“The one downside to this river is it gets blown out easily and turns color and stays off-color after it rains.” 

Sonny Greene, a fly-fishing angler and guide with nearly 50 years of experience, often takes clients to the North Toe. He fishes both the delayed-harvest section near Spruce Pine and a number of so-called “private waters.”

“I use rods from 8½- to 9-feet. My favorite is a 9-foot, 5-weight. It is perfect for the size of the river and a perfect rod to cast two fly rigs with indicators and a split shot. And those are the rods I recommend to my clients,” he said. “As for reels, either a disk drag or a click-and-pawl works fine. I prefer one with a disk drag to handle the occasional big fish.”

Greene readies his clients with classic double nymphs under a strike indicator, comparable to the rigs Kramer uses. 

“I like using a two-fly nymph rig fished under a strike indicator and split shot to get the flies down. As for leaders and tippet, I recommend 3X to 5X depending on the clarity and depth of water,” he said. 

Stained or turbid water permits use of a heavier and shorter leader and tippet. Greene said, “I like a 7½-foot leader with about 14 inches of fluorocarbon added before I tie on my first fly. This saves the original leader, and the fluorocarbon helps get the nymphs down quicker. And the knot keeps the split shot from sliding down against the lead fly.”

From the lead fly, Greene ties a second nymph pattern. 

“The trailing fly is tied off the bend of the first with a clinch knot and about 14 inches of fluorocarbon. I put the strike indicator about three feet from the split shot,” he said. “And I vary the weight to get the flies down to the fish. Ninety percent of what a fish eats is sub-surface.” 

A common rule of thumb, he said, is the length of leader below the indicator should be about twice the depth of the stream.

Greene’s fly selection is typical of trout anglers in the North Carolina mountains. 

“My three favorite top flies are San Juan worms in pink, red or brown, eggs in assorted colors or girdle bugs,” he said.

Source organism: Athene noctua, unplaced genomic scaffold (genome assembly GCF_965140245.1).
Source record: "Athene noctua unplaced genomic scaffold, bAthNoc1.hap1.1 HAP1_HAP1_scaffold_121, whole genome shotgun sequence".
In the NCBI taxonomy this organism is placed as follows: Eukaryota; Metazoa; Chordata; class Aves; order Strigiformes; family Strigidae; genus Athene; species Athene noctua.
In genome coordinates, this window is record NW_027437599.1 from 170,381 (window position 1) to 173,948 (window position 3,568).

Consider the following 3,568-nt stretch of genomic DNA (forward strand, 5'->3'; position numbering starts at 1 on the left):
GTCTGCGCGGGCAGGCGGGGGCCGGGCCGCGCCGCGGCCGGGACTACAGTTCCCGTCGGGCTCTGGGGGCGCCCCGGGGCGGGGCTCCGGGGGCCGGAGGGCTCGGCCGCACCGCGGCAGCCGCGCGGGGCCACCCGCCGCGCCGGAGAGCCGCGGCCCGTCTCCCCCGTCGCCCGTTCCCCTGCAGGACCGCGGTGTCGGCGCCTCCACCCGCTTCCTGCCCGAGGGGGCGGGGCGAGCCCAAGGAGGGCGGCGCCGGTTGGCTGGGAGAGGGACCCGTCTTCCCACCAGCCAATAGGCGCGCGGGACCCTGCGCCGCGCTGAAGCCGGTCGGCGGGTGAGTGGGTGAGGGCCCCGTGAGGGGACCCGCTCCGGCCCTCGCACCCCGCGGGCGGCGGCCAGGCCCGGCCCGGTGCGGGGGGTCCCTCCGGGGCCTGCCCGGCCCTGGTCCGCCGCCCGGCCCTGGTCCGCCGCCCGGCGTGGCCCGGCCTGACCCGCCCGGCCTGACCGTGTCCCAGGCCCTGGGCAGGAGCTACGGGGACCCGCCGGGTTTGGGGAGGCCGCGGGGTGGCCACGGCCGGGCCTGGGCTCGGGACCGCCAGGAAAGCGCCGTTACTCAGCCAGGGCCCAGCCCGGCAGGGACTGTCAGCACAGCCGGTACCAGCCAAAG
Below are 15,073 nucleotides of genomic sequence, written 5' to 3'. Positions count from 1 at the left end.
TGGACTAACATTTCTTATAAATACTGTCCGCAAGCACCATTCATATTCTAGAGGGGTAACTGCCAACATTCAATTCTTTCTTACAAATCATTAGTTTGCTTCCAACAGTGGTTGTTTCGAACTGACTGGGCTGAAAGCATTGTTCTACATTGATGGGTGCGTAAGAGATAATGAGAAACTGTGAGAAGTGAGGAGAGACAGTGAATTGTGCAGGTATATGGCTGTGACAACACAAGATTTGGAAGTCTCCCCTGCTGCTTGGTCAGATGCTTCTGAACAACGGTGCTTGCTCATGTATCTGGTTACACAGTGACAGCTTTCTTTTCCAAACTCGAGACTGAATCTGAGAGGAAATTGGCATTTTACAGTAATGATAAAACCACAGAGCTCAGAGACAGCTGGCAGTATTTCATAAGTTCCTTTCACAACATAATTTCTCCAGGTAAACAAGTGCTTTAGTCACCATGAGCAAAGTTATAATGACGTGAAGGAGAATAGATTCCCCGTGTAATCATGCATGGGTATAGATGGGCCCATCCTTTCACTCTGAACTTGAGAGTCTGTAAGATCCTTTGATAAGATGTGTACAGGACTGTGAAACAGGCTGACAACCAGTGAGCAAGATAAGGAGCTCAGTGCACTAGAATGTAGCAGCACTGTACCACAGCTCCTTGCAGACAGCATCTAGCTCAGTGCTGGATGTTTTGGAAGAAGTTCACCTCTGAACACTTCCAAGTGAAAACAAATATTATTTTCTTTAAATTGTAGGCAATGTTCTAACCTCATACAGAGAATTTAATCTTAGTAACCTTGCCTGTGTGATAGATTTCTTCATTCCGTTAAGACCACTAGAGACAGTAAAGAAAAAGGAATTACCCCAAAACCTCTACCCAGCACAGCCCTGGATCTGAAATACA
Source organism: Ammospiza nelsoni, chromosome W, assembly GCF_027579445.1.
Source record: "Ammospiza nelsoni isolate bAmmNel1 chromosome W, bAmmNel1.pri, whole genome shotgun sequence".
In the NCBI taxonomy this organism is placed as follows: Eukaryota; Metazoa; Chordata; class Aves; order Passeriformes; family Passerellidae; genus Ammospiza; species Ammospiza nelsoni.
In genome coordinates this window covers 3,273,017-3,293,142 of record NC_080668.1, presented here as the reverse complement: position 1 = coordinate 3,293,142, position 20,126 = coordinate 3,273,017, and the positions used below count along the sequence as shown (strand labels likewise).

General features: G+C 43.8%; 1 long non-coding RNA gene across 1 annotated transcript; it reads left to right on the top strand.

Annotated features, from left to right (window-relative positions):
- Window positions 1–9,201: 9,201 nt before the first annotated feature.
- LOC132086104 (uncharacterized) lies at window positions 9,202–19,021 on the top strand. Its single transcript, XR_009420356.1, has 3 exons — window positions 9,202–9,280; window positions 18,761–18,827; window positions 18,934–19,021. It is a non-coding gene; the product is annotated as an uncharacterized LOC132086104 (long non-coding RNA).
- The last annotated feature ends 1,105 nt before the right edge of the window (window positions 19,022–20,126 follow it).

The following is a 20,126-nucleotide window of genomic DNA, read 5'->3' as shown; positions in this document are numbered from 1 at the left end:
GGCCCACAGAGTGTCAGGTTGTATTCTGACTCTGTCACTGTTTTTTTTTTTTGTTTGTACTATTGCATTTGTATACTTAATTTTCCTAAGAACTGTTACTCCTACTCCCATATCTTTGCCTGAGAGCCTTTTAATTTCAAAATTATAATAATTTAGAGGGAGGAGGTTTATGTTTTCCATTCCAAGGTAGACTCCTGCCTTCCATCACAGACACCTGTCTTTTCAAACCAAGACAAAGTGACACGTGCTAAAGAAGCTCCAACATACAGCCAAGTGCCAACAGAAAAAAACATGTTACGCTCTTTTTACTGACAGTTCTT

Some anglers contend two-tone eggs patterns are most effective because the dark spot in an otherwise bright egg suggests the “eye” in a maturing egg. For the lower fly on the two-fly rig, Greene uses an assortment of nymphs: Prince, Gold-ribbed Hare’s Ear, Pheasant Tail, Copper John or caddis pupa.”

Streamers, as also suggested by Kramer, also find their way into Greene’s fly boxes.

“The Toe has a large population of minnows and crawfish, so don’t forget larger patterns, either stripped or my favorite way: under a strike indicator,” he said.

For crawfish imitators, he said it’s tough to beat Whitlock’s NearNuff Crayfish in brown, tan, orange or olive. Streamers abound, and a wooly bugger is a good place to start. Consider streamers and crawfish in No. 6 through No. 2. 


HOW TO GET THERE — The North Toe River runs through Spruce Pine, which is at the intersection of US 19E and  NC 226 in Mitchell County. One of the best ways to access the Delayed Harvest section of the North Toe is from Riverside Park, which has a large parking area. 

FISHING INFO/GUIDES — Sonny Greene, FlyFishn Outfitters, 704-904-3199. Rivers Edge Outfitters, Spruce Pine, 828-765-3474.

ACCOMMODATIONS — Richmond Inn Bed & Breakfast, 51 Pine Ave., Spruce Pine,  828-765-6993; Pinebridge Inn, 207 Pinebridge Ave., Spruce Pine,  828-765-5543; Spruce Pine Motel, 379 Oak Ave., Spruce Pine, 828-765-9344; Lemon Tree Inn, 872 Greenwood Rd., Spruce Pine, 828-765-6161; Pine Valley Motel, 11827 South Highway 226, Spruce Pine, 828-765-6276. For camping: Black Mountain Campground is in the Pisgah National Forest on South Toe River Rd. off SR 80 north of Busick, 828-675-5616.

MAPS — Delorme’s North Carolina Atlas &  Gazetteer, 800-561-5105,; U.S. Forest Service,